Sunday, July 14, 2013

Who else is doing the TDF?

If i've been absent lately, its because I've been spinning.

The Tour de Fleece is a yearly spin along event that coincides with the Tour de France bike race. This is my first year following along on Ravelry and spinning every day of the race.

It is a whole lot of fun to see all of the interesting techniques, fibers, and anecdotes that the spinners post in the forum, but mostly it has been a great opportunity to gather knowledge in one place and gain inspiration and wisdom.

Today is day 15, and though I have spun nearly 3/4 of a pound of fiber, I just finished plying my first skein of the event.

One of my personal goals was to spin a thick(ish) yarn instead of my default lace weight. Starting with some corriedale wool from Paradise Fibers and fluorescent dyes, I created a 4 oz strip of gradient dyed combed top.

The fiber was then split in half lengthwise and spun into separate singles that were the same color.

I'm starting to suspect that I'm one of those people that has a color palate to my life and there are neons involved. The yarn dyed up to match my  neon rope baskets.

Then the singles were reunited to create one smooth gradient with just a bit of depth from slightly different coloring between the plies.

Unfortunately, the nerf football looking cop of plied yarn (yes all 4 oz) did a bunch of damage to the hook of my spindle, causing me to stop a few days for repairs before finishing the yarn.

The end result is surprisingly satisfying for my first go at a full skein of worsted weight 2 ply yarn. I cannot wait to knit it up!!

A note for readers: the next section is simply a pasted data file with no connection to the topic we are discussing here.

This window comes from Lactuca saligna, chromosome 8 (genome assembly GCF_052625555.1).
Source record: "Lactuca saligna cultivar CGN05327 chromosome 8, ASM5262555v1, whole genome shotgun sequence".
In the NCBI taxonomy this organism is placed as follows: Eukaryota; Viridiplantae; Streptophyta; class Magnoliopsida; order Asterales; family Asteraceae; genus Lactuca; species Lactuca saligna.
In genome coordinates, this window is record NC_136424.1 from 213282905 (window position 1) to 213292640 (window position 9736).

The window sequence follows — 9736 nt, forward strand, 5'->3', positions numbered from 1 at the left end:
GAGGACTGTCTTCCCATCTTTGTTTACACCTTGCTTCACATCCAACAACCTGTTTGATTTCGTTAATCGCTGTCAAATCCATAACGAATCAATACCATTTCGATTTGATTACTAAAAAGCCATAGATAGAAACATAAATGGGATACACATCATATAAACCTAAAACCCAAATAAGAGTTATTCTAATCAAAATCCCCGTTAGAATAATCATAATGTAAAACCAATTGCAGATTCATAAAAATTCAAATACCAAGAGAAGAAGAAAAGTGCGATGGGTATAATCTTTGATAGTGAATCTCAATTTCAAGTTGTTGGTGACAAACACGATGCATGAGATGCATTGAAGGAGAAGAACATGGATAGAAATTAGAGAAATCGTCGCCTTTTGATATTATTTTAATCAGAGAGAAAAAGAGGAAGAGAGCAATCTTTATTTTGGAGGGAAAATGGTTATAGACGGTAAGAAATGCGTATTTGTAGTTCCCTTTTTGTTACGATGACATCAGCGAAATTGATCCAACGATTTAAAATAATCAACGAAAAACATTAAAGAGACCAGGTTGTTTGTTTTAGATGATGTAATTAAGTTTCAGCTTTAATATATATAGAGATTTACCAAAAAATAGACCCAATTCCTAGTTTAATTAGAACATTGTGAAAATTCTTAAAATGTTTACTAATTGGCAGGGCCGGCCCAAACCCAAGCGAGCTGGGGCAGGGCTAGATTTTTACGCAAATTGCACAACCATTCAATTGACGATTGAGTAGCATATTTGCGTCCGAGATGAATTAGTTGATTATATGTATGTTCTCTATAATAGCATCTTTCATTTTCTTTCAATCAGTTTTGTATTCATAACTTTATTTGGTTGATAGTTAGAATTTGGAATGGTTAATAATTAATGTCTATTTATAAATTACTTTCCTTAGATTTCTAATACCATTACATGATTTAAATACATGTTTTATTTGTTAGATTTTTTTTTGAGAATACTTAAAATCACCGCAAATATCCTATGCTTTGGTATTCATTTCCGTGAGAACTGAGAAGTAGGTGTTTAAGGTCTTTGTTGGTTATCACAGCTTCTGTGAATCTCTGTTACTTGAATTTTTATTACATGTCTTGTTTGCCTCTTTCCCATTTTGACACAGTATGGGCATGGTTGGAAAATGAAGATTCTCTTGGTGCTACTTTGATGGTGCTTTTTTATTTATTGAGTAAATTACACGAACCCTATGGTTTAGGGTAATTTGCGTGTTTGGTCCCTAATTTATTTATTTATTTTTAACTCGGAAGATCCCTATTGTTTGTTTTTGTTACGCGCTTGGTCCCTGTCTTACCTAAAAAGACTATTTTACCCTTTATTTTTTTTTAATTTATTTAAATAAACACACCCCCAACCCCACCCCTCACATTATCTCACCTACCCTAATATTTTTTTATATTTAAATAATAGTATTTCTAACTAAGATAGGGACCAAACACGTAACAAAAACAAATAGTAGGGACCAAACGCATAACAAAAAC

1. Love this! I'll have to try that technique sometime!

  2. Beautiful! Your handspun turned out absolutely wonderful and I can't wait to see how it knits up as well.

    I'm also spinning along with Tour de Fleece. My current project is a 2-ply fractal, fingering weight. Finished with the first ply and halfway through with the second. Maybe I'll get it done before the tour ends.

  3. Thanks, I might show more pix at some point of how to dye the roving and split it, its a super easy thing unless you tend to spin your singles slightly different from eachother. The results always come out really nicely though when you keep track of your thicknesses.

  4. It's basically a way to divide fiber to affect the color. First, you would split the roving (top, etc) in half lengthwise. One half would be spun as is and create long blocks of color. The other half would be divided multiple times (at least 3) before spinning to create short, repeating blocks. One plied, some colors will match up and some will barber pole. The end result is usually a combination of stripes and short gradients.

  5. Yesss, this is the next look I wanted to try making. I will research, Thanks for giving me the correct term to look up.


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